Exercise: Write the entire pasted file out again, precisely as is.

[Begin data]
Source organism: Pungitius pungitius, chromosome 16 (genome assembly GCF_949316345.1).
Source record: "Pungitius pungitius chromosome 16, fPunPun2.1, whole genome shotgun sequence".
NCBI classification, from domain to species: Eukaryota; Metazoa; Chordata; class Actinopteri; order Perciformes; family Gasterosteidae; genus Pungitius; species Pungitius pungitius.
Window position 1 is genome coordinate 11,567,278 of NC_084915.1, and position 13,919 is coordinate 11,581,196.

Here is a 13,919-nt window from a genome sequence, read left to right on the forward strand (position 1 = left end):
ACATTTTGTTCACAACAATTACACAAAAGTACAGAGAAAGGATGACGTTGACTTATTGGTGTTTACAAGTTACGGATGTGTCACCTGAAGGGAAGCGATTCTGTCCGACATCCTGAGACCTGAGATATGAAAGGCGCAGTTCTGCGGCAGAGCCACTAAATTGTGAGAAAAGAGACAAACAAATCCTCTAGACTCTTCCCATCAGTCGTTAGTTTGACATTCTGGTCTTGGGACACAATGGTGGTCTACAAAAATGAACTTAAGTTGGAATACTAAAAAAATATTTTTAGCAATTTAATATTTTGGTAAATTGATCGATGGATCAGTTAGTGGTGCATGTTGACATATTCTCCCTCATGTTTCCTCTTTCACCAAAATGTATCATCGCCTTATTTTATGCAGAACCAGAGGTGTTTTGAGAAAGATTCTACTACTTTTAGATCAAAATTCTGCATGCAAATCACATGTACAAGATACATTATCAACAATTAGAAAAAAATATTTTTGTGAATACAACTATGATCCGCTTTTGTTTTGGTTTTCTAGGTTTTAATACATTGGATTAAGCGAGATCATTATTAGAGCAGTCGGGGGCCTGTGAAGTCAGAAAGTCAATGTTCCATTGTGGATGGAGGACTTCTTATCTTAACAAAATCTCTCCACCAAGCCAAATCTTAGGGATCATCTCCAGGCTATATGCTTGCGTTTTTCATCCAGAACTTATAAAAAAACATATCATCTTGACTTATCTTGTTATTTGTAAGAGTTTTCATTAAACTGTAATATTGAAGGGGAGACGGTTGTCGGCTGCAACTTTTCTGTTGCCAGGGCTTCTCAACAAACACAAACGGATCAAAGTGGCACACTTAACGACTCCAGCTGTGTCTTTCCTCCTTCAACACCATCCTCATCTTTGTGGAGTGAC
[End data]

Source organism: Pungitius pungitius, chromosome 16 (genome assembly GCF_949316345.1).
Source record: "Pungitius pungitius chromosome 16, fPunPun2.1, whole genome shotgun sequence".
NCBI classification, from domain to species: Eukaryota; Metazoa; Chordata; class Actinopteri; order Perciformes; family Gasterosteidae; genus Pungitius; species Pungitius pungitius.
Window position 1 is genome coordinate 11,567,278 of NC_084915.1, and position 13,919 is coordinate 11,581,196.

Here is a 13,919-nt window from a genome sequence, read left to right on the forward strand (position 1 = left end):
ACATTTTGTTCACAACAATTACACAAAAGTACAGAGAAAGGATGACGTTGACTTATTGGTGTTTACAAGTTACGGATGTGTCACCTGAAGGGAAGCGATTCTGTCCGACATCCTGAGACCTGAGATATGAAAGGCGCAGTTCTGCGGCAGAGCCACTAAATTGTGAGAAAAGAGACAAACAAATCCTCTAGACTCTTCCCATCAGTCGTTAGTTTGACATTCTGGTCTTGGGACACAATGGTGGTCTACAAAAATGAACTTAAGTTGGAATACTAAAAAAATATTTTTAGCAATTTAATATTTTGGTAAATTGATCGATGGATCAGTTAGTGGTGCATGTTGACATATTCTCCCTCATGTTTCCTCTTTCACCAAAATGTATCATCGCCTTATTTTATGCAGAACCAGAGGTGTTTTGAGAAAGATTCTACTACTTTTAGATCAAAATTCTGCATGCAAATCACATGTACAAGATACATTATCAACAATTAGAAAAAAATATTTTTGTGAATACAACTATGATCCGCTTTTGTTTTGGTTTTCTAGGTTTTAATACATTGGATTAAGCGAGATCATTATTAGAGCAGTCGGGGGCCTGTGAAGTCAGAAAGTCAATGTTCCATTGTGGATGGAGGACTTCTTATCTTAACAAAATCTCTCCACCAAGCCAAATCTTAGGGATCATCTCCAGGCTATATGCTTGCGTTTTTCATCCAGAACTTATAAAAAAACATATCATCTTGACTTATCTTGTTATTTGTAAGAGTTTTCATTAAACTGTAATATTGAAGGGGAGACGGTTGTCGGCTGCAACTTTTCTGTTGCCAGGGCTTCTCAACAAACACAAACGGATCAAAGTGGCACACTTAACGACTCCAGCTGTGTCTTTCCTCCTTCAACACCATCCTCATCTTTGTGGAGTGAC